Brave Little Belgium. The part she played in the outbreak of the First World War, and her suffering as “heroic” Belgium became “martyred” Belgium, will be remembered next month when the Duke and Duchess of Cambridge and Prince Harry mark the centenary of the beginning of the First World War, when they gather in the cemetery at St Symphorien where the first and last casualties of the “war to end all wars” are buried.
In the quiet woodland cemetery lies the grave of Pte Ellison, of the Royal Irish Lancers, who was killed just an hour-and-a-half before the Armistice on November 11, 1918. Originally from Leeds, he had joined the Army as a regular soldier but left by 1912 when he married and became a miner. However, just before the outbreak of war he was recalled.
He survived some of the major battles, including the Battle of Mons in 1914 – or the Retreat from Mons, as some historians more accurately put it – but was felled by a sniper’s bullet as the epic conflict drew to a close. He barely knew his son James Cornelius, who was five days from his fifth birthday when his father died.
For an insight into the first – often overlooked – days of the war, consider a trip to the Fort de Loncin, now somewhat incongruously set in a suburban estate. It was thought to be indestructible, but its “impregnable” concrete collapsed under the weight of German shells, including those from Big Bertha which went through the ceiling of the powder room. Huge lumps of concrete weighing up to six tonnes were catapulted into the air and remain where they fell 100 years on.
Belgium’s neutrality had been guaranteed by the treaty of 1839, so when she was invaded it drew in all the countries that were to become the main protagonists of the First World War.
“Germany invaded because it was full of coal and iron and it was going to be a quick way across Belgium, cutting off all the north European ports, Dunkirk, Calais. But it failed and the British Expeditionary Force, a force with only 100,000 men against the millions of Germans and Russians, entered the fray,” said Ron Fairfax, a Hull-based historian, whose grandfather George Henry was killed in the battle of Neuve Chapelle in 1915.
Ron, a former lecturer and one-time battlefield tour guide, added: “People forget that it wasn’t just the Germans that fought in World War One, Belgium was up against the enormous weight of the Central Powers, and these forts which they had so much confidence in came under tremendous bombardment.”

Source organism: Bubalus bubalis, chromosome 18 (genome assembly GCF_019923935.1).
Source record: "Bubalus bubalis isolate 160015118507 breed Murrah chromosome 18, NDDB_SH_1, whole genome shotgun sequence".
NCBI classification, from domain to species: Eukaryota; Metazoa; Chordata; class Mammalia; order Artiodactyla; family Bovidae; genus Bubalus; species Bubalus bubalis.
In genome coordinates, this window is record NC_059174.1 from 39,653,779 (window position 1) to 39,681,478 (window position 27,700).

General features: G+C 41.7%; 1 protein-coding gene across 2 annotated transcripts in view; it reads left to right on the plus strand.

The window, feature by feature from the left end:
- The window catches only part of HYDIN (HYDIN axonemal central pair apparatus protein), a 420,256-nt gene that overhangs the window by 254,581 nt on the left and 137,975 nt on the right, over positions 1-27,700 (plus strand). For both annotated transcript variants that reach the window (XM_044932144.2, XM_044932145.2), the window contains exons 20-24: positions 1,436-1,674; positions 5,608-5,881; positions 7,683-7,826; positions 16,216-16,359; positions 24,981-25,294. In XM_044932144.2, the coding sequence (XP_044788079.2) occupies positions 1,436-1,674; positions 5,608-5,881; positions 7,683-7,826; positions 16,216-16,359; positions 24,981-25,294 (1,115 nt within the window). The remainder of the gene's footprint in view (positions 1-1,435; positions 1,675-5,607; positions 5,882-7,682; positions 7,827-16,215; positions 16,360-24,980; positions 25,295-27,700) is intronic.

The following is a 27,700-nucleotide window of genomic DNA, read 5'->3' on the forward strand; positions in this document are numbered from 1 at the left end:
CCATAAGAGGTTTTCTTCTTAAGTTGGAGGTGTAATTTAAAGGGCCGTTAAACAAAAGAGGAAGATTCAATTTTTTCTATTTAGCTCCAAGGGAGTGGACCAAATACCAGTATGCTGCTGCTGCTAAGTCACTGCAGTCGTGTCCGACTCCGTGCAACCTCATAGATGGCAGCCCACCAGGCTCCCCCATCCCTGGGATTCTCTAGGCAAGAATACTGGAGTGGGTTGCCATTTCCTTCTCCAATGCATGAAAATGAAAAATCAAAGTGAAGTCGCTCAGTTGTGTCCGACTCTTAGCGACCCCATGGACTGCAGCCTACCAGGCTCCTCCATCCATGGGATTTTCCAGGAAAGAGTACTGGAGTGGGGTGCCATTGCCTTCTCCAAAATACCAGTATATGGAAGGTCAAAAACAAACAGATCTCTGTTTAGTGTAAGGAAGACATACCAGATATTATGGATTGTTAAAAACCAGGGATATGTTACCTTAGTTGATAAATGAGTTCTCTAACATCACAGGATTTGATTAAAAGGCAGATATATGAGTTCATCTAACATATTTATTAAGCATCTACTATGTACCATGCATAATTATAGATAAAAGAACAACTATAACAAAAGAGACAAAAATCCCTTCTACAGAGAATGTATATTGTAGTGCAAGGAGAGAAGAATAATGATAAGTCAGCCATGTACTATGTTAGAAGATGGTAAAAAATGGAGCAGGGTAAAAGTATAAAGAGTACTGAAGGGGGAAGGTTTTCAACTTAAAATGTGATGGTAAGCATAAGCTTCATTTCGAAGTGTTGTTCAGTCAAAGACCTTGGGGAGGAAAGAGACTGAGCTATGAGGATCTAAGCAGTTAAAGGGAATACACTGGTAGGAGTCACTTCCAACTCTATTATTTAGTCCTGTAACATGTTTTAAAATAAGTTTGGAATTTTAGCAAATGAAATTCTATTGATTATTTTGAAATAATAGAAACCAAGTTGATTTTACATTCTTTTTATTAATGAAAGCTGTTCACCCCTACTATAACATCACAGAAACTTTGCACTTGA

Mons may be best known in the context of the First World War for the Angel of Mons, the popular legend that divine intervention – in the form of angels – swooped out of the sky to protect heavily-outnumbered British troops, but it is an attractive city in its own right and is set to become European Capital of Culture in 2015.
Monuments in outlying suburbs attest to the heroics of the British troops before they were forced to retreat – men like Lt Maurice James Dease, who was awarded the war’s first Victoria Cross posthumously. The only man left from his machine-gun section, he held his position despite being severely injured. After he was evacuated to die in an ambulance a young Private, Sydney Frank Godley, took over, allowing his comrades to withdraw before he was captured. By evening Mons was encircled, the British Expeditionary Force outnumbered two to one by the Germans.
Later we travel to Ploegsteert – the British soldiers called it Plugstreet – now a quiet backwater dominated by the huge Plugstreet Memorial to the Missing, listing the 11,367 names of Commonwealth soldiers with no known grave. Its tranquillity is a far cry from the “place of horrors” recalled by one soldier in 1915, “littered with the gruesome relics of earlier hand-to-hand fighting, broken fragments of rifles and bayonets, half buried bodies and swamped dug-outs.”
A short ride away are the turnip fields where we line up – a little incongruously – for a photo dressed up in football shirts recalling the famous 1914 truce which took place here. Soldiers up and down the line clambered out of their dugouts to play football with the enemy. At Plugstreet they exchanged cigarettes, carols and conversation. The fraternisation frowned upon by High Command lasted a week “before they returned to business”.
Claude Verhaege, owner of the nearby L’Auberge Plug Street, runs guided tours and brings the landscape alive, pointing out where shells are buried deep, where Churchill had a safe billet, after resigning following the ill-fated Gallipoli campaign, and a field where a body was found 10 years ago. None of the trees are older than a hundred.
As one of the generals said before the Battle of Messines three years later: “Gentlemen, we may not make history tomorrow, but we will certainly change the geography.”
• Travelling from Hull to Zeebrugge summer mini cruise web fares are: Sunday to Wednesday departures from £75 per person; Thursday and Saturday departures from £79 per person; Friday departures from £115 per person. All fares include an ensuite cabin each way.
There is one sailing in each direction across the North Sea every night and the crossing time is 11 hours 30 minutes.
For more information visit www.POferries.com
The website www.visitflanders.com is a font of useful information about Flanders.